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Monthly Archives: March 2014

Your ♡bamaCare!!! Fail of the Day

March 31st, 2014 - 1:03 pm

Another twofer for you this afternoon. First up, Jacqueline Leo from the Fiscal Times says that ♡bamaCare!!! “institutionalizes” the divide between rich and poor and medical care:

Corporate insurance in those days was the great equalizer. I had what the CEO had, as did everyone in the mailroom. That “equalizer” is doomed with Obamacare. So says one of the chief architects of the president’s health care law, Ezekiel Emanuel. He told The New York Times that companies will move away from providing insurance and offer stipends for employees to buy insurance on the health care exchanges. Emanuel said the “Cadillac tax” imposed on high-cost full service plans will push companies to make that choice. “By 2025, few private-sector employers will still be providing health insurance,” Emanuel told The Times.

The idea of course is to dump as many millions as possible onto the exchanges.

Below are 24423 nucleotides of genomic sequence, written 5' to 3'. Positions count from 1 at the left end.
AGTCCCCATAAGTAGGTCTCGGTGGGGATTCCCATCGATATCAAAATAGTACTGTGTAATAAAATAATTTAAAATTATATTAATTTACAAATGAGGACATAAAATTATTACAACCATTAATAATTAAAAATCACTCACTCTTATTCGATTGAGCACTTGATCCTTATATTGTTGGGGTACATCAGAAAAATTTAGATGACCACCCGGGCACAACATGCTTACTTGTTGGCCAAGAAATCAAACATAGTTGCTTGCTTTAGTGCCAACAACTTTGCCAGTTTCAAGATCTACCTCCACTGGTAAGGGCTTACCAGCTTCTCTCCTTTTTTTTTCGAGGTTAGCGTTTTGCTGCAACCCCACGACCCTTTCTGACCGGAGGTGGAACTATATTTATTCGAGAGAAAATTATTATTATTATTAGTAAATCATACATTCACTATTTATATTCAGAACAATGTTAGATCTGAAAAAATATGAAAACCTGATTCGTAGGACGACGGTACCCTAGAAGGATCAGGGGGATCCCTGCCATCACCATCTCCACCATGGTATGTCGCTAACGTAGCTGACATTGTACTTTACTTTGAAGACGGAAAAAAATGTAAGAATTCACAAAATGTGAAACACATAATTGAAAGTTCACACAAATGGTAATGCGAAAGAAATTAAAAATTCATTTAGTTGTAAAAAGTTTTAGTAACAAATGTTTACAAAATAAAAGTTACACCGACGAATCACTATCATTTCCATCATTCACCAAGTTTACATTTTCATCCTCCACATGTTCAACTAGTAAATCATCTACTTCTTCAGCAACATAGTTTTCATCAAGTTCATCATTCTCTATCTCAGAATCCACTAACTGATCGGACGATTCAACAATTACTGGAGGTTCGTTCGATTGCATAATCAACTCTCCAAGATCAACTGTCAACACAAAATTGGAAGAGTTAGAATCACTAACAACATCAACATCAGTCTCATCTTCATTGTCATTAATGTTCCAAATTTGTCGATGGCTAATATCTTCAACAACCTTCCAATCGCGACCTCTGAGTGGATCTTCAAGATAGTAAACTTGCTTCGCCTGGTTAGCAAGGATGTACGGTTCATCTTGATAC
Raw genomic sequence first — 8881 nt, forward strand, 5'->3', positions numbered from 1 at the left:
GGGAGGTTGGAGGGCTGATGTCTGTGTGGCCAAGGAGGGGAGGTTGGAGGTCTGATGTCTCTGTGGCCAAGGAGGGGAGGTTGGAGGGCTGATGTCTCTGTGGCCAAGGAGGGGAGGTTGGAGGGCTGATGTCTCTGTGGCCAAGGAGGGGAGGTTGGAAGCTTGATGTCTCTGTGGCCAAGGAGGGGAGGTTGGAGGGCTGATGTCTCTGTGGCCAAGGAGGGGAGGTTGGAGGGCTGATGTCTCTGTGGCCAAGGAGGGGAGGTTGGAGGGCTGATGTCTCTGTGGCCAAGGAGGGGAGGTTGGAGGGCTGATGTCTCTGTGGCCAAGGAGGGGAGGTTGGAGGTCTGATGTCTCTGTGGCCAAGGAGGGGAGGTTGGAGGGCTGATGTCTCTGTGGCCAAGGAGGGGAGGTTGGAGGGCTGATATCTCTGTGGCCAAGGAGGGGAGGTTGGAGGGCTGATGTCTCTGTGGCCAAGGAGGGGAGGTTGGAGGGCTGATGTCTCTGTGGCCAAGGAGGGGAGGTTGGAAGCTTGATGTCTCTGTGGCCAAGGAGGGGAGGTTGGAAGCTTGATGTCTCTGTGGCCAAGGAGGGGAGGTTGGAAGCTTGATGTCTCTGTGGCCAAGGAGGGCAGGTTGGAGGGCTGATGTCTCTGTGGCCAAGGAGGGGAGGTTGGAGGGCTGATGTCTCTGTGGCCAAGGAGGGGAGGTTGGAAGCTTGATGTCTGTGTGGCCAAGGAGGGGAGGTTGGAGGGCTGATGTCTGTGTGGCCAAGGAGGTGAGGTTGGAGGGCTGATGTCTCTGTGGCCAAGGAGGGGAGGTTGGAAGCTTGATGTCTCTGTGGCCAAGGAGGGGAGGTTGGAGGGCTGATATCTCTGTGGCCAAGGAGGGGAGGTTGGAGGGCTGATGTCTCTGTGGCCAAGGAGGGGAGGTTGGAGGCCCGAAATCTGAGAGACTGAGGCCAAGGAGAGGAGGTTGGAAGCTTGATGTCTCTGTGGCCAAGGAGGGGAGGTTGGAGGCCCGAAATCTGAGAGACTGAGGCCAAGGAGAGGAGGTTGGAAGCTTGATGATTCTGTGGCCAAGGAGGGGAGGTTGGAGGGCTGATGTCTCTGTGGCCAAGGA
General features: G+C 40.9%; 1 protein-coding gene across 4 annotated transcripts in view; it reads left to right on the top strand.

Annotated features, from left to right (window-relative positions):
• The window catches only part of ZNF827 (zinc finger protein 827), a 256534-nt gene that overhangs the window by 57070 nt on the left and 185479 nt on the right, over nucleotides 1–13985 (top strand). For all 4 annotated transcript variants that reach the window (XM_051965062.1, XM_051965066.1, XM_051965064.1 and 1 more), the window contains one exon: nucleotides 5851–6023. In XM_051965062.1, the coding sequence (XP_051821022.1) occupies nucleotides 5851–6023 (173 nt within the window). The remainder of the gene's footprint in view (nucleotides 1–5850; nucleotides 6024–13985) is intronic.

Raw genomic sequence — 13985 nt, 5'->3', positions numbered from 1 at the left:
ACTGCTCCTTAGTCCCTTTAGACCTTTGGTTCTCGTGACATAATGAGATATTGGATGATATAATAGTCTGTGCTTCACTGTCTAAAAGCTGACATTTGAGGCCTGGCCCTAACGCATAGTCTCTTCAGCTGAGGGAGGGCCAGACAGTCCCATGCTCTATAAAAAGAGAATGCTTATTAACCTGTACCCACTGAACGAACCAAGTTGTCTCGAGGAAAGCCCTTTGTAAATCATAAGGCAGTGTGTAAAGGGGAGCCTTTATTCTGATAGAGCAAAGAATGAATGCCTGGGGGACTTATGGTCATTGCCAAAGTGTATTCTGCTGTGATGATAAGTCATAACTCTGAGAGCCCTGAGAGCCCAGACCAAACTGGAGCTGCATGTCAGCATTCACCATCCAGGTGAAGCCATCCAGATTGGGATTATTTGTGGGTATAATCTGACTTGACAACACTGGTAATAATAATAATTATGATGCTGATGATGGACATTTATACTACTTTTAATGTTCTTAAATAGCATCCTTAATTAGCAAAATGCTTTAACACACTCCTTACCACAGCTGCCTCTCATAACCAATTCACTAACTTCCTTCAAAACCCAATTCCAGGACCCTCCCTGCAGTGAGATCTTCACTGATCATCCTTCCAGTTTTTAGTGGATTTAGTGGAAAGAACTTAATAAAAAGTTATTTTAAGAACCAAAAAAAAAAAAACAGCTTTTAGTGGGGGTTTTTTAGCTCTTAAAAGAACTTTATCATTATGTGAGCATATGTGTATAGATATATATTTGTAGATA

How bad are the actual services? While I’ve never had a peek at Ann Coulter’s net worth, it’s a safe bet that she’s socked away a little something for a rainy day, and it’s for sure her annual income would be envied by most. Nevertheless, here’s what her self-employed self had to deal with on Healthcare.gov:

With zero help from the Obamacare website, I eventually figured out that there was one lone insurance plan that would cover treatment at a reputable hospital. The downside is, no doctors take it.

So my only two health insurance options — and yours, too, as soon as the waivers expire, America! — are: (1) a plan that no doctors take; or (2) a plan that no hospitals take. You either pay for all your doctor visits and tests yourself, or you pay for your cancer treatment yourself. And you pay through the nose in either case.

That’s not insurance! It’s a huge transfer of wealth from people who work for a living to those who don’t, accomplished by forcing the workers to buy insurance that’s not insurance. Obamacare has made actual health insurance “illegal.”